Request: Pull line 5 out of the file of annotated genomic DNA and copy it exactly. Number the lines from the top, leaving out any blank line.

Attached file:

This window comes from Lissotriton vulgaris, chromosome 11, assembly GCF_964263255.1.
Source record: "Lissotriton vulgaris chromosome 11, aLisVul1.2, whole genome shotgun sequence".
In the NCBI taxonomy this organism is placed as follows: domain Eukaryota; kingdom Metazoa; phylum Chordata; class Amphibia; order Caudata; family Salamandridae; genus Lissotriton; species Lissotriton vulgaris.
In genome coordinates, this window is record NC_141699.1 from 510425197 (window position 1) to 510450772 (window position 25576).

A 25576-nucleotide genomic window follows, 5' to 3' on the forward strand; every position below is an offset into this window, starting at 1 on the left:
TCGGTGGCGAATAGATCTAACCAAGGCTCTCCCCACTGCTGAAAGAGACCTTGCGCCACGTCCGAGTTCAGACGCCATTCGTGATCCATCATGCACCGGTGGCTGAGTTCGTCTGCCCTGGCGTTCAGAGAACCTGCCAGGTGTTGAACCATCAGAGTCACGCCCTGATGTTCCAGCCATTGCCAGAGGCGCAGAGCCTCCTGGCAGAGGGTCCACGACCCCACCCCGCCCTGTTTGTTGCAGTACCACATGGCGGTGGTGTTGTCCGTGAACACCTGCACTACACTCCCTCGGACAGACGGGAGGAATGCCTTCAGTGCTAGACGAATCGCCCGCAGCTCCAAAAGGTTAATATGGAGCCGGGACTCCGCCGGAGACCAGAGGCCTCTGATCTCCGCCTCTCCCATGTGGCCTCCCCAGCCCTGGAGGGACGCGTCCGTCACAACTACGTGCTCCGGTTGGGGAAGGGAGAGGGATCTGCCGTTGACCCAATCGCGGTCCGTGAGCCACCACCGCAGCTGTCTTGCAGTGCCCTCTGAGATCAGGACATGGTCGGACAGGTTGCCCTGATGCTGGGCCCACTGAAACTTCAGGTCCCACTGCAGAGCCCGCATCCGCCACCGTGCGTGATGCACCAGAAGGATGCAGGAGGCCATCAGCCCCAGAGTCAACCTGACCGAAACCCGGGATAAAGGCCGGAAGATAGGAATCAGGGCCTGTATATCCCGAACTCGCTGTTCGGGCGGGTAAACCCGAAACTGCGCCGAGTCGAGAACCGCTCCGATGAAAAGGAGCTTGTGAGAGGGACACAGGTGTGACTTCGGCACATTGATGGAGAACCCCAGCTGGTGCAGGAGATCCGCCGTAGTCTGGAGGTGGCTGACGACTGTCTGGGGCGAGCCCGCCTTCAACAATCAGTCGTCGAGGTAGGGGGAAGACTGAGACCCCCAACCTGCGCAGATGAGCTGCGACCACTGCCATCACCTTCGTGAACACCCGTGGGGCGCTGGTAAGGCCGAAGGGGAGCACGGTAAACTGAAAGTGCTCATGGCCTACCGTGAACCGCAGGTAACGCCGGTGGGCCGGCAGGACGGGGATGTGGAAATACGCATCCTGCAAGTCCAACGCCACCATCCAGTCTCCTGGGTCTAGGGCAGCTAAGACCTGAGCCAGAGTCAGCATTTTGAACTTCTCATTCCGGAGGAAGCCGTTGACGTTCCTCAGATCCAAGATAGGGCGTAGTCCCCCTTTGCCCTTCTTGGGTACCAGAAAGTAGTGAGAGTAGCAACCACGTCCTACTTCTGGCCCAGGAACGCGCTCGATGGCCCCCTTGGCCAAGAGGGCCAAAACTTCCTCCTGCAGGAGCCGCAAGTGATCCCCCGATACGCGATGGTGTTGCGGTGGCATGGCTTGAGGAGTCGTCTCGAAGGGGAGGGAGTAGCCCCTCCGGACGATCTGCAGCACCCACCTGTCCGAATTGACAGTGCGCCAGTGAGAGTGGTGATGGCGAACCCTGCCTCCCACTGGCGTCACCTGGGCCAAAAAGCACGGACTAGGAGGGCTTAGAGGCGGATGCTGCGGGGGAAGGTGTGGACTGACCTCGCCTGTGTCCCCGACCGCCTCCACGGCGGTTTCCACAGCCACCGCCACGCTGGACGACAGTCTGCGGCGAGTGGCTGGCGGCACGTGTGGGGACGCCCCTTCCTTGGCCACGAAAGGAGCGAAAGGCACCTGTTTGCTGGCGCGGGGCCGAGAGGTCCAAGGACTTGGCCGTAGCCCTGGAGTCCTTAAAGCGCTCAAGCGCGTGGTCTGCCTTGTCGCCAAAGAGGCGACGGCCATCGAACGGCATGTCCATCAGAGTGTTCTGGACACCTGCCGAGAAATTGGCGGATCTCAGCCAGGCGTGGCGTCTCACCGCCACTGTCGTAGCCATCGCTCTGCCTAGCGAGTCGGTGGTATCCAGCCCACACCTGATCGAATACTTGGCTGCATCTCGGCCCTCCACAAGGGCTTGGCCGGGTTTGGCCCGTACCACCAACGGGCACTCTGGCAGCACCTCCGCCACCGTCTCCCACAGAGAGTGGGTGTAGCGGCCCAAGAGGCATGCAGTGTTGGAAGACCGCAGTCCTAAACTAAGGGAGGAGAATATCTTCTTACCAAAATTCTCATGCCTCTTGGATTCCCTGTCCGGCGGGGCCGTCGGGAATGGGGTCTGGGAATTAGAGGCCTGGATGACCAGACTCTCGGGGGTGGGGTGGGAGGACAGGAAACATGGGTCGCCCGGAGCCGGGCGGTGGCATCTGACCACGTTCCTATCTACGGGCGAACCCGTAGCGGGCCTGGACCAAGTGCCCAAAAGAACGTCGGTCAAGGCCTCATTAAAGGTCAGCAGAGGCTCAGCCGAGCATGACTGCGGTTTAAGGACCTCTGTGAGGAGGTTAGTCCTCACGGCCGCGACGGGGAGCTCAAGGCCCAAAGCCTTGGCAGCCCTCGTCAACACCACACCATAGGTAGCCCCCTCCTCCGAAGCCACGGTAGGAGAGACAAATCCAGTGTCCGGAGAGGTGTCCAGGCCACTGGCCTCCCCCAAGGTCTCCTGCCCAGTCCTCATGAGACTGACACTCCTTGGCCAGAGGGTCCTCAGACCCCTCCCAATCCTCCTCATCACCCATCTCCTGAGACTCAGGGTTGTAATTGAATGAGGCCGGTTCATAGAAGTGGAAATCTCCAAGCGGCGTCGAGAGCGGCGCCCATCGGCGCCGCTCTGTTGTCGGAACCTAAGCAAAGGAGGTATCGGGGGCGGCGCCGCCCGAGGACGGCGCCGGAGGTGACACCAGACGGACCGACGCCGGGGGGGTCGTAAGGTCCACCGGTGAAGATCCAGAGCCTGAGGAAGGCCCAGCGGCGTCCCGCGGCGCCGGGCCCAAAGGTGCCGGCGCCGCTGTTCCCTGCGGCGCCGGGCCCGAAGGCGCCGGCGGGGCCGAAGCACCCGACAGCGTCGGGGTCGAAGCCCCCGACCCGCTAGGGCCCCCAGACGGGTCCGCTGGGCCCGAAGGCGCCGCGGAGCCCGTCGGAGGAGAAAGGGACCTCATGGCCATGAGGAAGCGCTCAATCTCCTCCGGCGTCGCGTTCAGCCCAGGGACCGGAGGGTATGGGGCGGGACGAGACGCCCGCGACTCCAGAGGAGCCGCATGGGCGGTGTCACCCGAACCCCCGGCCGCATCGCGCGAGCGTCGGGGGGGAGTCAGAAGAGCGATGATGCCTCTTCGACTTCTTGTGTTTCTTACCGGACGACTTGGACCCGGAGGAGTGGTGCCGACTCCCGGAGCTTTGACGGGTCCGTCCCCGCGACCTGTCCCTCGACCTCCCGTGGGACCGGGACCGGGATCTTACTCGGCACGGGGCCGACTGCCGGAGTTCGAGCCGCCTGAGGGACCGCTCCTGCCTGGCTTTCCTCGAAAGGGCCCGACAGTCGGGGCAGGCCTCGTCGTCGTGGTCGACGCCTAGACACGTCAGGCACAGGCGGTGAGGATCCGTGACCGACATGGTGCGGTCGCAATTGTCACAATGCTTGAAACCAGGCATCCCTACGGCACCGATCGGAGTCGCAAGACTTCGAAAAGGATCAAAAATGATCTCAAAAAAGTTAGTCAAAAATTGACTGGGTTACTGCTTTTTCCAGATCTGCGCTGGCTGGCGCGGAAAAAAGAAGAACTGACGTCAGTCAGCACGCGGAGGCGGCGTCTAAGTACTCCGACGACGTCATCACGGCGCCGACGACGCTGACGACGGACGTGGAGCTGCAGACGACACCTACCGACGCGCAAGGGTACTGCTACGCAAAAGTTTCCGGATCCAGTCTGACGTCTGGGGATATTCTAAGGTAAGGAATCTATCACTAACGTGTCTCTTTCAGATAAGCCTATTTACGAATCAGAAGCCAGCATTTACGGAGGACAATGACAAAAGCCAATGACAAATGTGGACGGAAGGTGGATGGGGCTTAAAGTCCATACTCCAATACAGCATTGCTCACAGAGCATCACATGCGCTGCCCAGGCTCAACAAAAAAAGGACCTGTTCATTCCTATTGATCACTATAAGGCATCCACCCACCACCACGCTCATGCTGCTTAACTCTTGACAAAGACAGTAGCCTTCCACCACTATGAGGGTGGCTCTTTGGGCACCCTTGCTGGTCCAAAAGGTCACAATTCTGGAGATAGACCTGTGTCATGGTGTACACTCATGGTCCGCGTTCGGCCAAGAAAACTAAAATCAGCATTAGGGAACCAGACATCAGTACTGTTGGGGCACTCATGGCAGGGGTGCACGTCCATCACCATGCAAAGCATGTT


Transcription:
A 25576-nucleotide genomic window follows, 5' to 3' on the forward strand; every position below is an offset into this window, starting at 1 on the left: